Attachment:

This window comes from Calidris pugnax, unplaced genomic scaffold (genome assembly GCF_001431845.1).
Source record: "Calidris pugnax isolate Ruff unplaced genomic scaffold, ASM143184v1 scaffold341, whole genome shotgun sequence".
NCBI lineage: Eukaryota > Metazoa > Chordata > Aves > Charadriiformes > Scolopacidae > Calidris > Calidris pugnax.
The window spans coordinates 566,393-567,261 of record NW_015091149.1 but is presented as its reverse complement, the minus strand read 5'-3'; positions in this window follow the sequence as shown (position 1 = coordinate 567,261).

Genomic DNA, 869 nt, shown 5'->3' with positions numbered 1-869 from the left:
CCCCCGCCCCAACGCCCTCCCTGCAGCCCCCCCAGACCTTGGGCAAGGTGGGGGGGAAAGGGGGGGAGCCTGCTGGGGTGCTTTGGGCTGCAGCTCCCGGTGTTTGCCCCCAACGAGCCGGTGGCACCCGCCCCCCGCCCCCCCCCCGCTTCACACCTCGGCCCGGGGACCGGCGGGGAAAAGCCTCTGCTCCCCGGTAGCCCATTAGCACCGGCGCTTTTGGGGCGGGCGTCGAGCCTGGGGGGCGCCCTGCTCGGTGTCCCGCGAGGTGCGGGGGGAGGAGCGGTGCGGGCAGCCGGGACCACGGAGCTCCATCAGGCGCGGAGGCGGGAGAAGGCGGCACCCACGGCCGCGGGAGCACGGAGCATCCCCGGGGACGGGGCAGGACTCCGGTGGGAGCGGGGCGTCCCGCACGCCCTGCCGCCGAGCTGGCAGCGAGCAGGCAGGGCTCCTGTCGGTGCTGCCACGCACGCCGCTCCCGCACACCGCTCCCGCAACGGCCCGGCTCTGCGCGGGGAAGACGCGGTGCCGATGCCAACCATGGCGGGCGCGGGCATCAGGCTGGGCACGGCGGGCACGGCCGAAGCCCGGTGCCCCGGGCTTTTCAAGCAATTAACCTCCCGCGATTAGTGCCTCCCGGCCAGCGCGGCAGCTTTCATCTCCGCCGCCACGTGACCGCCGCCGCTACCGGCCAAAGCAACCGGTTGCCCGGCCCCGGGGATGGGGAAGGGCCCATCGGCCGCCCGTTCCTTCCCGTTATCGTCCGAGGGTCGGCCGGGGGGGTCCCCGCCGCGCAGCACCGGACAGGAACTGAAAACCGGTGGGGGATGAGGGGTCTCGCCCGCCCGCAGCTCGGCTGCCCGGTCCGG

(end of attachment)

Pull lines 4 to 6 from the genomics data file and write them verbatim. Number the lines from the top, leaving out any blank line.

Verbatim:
The window spans coordinates 566,393-567,261 of record NW_015091149.1 but is presented as its reverse complement, the minus strand read 5'-3'; positions in this window follow the sequence as shown (position 1 = coordinate 567,261).

Genomic DNA, 869 nt, shown 5'->3' with positions numbered 1-869 from the left:
CCCCCGCCCCAACGCCCTCCCTGCAGCCCCCCCAGACCTTGGGCAAGGTGGGGGGGAAAGGGGGGGAGCCTGCTGGGGTGCTTTGGGCTGCAGCTCCCGGTGTTTGCCCCCAACGAGCCGGTGGCACCCGCCCCCCGCCCCCCCCCCGCTTCACACCTCGGCCCGGGGACCGGCGGGGAAAAGCCTCTGCTCCCCGGTAGCCCATTAGCACCGGCGCTTTTGGGGCGGGCGTCGAGCCTGGGGGGCGCCCTGCTCGGTGTCCCGCGAGGTGCGGGGGGAGGAGCGGTGCGGGCAGCCGGGACCACGGAGCTCCATCAGGCGCGGAGGCGGGAGAAGGCGGCACCCACGGCCGCGGGAGCACGGAGCATCCCCGGGGACGGGGCAGGACTCCGGTGGGAGCGGGGCGTCCCGCACGCCCTGCCGCCGAGCTGGCAGCGAGCAGGCAGGGCTCCTGTCGGTGCTGCCACGCACGCCGCTCCCGCACACCGCTCCCGCAACGGCCCGGCTCTGCGCGGGGAAGACGCGGTGCCGATGCCAACCATGGCGGGCGCGGGCATCAGGCTGGGCACGGCGGGCACGGCCGAAGCCCGGTGCCCCGGGCTTTTCAAGCAATTAACCTCCCGCGATTAGTGCCTCCCGGCCAGCGCGGCAGCTTTCATCTCCGCCGCCACGTGACCGCCGCCGCTACCGGCCAAAGCAACCGGTTGCCCGGCCCCGGGGATGGGGAAGGGCCCATCGGCCGCCCGTTCCTTCCCGTTATCGTCCGAGGGTCGGCCGGGGGGGTCCCCGCCGCGCAGCACCGGACAGGAACTGAAAACCGGTGGGGGATGAGGGGTCTCGCCCGCCCGCAGCTCGGCTGCCCGGTCCGG